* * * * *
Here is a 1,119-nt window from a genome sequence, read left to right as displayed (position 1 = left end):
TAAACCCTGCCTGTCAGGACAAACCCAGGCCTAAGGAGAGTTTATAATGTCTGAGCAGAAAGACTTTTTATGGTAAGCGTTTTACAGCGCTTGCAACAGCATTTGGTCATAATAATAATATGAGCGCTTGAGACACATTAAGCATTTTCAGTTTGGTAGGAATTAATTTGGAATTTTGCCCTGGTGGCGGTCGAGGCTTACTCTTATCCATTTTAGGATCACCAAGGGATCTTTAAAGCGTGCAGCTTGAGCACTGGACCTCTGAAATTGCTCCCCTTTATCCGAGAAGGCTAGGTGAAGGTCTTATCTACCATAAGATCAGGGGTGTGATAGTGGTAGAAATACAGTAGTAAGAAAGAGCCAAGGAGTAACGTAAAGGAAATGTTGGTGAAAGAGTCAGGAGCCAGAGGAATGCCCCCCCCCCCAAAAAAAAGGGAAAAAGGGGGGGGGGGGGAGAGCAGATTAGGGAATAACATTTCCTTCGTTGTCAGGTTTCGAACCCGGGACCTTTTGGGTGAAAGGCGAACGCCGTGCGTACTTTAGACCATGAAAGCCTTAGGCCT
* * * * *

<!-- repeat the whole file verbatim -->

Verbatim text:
Here is a 1,119-nt window from a genome sequence, read left to right as displayed (position 1 = left end):
TAAACCCTGCCTGTCAGGACAAACCCAGGCCTAAGGAGAGTTTATAATGTCTGAGCAGAAAGACTTTTTATGGTAAGCGTTTTACAGCGCTTGCAACAGCATTTGGTCATAATAATAATATGAGCGCTTGAGACACATTAAGCATTTTCAGTTTGGTAGGAATTAATTTGGAATTTTGCCCTGGTGGCGGTCGAGGCTTACTCTTATCCATTTTAGGATCACCAAGGGATCTTTAAAGCGTGCAGCTTGAGCACTGGACCTCTGAAATTGCTCCCCTTTATCCGAGAAGGCTAGGTGAAGGTCTTATCTACCATAAGATCAGGGGTGTGATAGTGGTAGAAATACAGTAGTAAGAAAGAGCCAAGGAGTAACGTAAAGGAAATGTTGGTGAAAGAGTCAGGAGCCAGAGGAATGCCCCCCCCCCCAAAAAAAAGGGAAAAAGGGGGGGGGGGGGAGAGCAGATTAGGGAATAACATTTCCTTCGTTGTCAGGTTTCGAACCCGGGACCTTTTGGGTGAAAGGCGAACGCCGTGCGTACTTTAGACCATGAAAGCCTTAGGCCT